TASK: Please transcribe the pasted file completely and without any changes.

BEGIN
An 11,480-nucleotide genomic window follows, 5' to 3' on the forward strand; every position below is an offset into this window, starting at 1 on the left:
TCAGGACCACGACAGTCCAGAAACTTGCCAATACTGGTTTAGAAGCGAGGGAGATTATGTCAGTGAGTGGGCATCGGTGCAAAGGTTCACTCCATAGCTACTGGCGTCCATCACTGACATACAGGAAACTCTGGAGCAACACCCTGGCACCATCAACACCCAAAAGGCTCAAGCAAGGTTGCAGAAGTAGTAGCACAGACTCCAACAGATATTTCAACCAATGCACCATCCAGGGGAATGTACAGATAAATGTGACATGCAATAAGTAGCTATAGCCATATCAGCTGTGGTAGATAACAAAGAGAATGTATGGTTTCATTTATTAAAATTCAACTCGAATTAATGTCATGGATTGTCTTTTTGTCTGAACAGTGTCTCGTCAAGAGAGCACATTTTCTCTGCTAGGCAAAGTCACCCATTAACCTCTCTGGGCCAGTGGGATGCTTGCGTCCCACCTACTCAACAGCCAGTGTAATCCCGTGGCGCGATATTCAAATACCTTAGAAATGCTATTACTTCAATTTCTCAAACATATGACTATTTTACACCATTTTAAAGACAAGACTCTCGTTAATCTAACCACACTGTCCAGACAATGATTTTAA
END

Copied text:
An 11,480-nucleotide genomic window follows, 5' to 3' on the forward strand; every position below is an offset into this window, starting at 1 on the left:
TCAGGACCACGACAGTCCAGAAACTTGCCAATACTGGTTTAGAAGCGAGGGAGATTATGTCAGTGAGTGGGCATCGGTGCAAAGGTTCACTCCATAGCTACTGGCGTCCATCACTGACATACAGGAAACTCTGGAGCAACACCCTGGCACCATCAACACCCAAAAGGCTCAAGCAAGGTTGCAGAAGTAGTAGCACAGACTCCAACAGATATTTCAACCAATGCACCATCCAGGGGAATGTACAGATAAATGTGACATGCAATAAGTAGCTATAGCCATATCAGCTGTGGTAGATAACAAAGAGAATGTATGGTTTCATTTATTAAAATTCAACTCGAATTAATGTCATGGATTGTCTTTTTGTCTGAACAGTGTCTCGTCAAGAGAGCACATTTTCTCTGCTAGGCAAAGTCACCCATTAACCTCTCTGGGCCAGTGGGATGCTTGCGTCCCACCTACTCAACAGCCAGTGTAATCCCGTGGCGCGATATTCAAATACCTTAGAAATGCTATTACTTCAATTTCTCAAACATATGACTATTTTACACCATTTTAAAGACAAGACTCTCGTTAATCTAACCACACTGTCCAGACAATGATTTTAA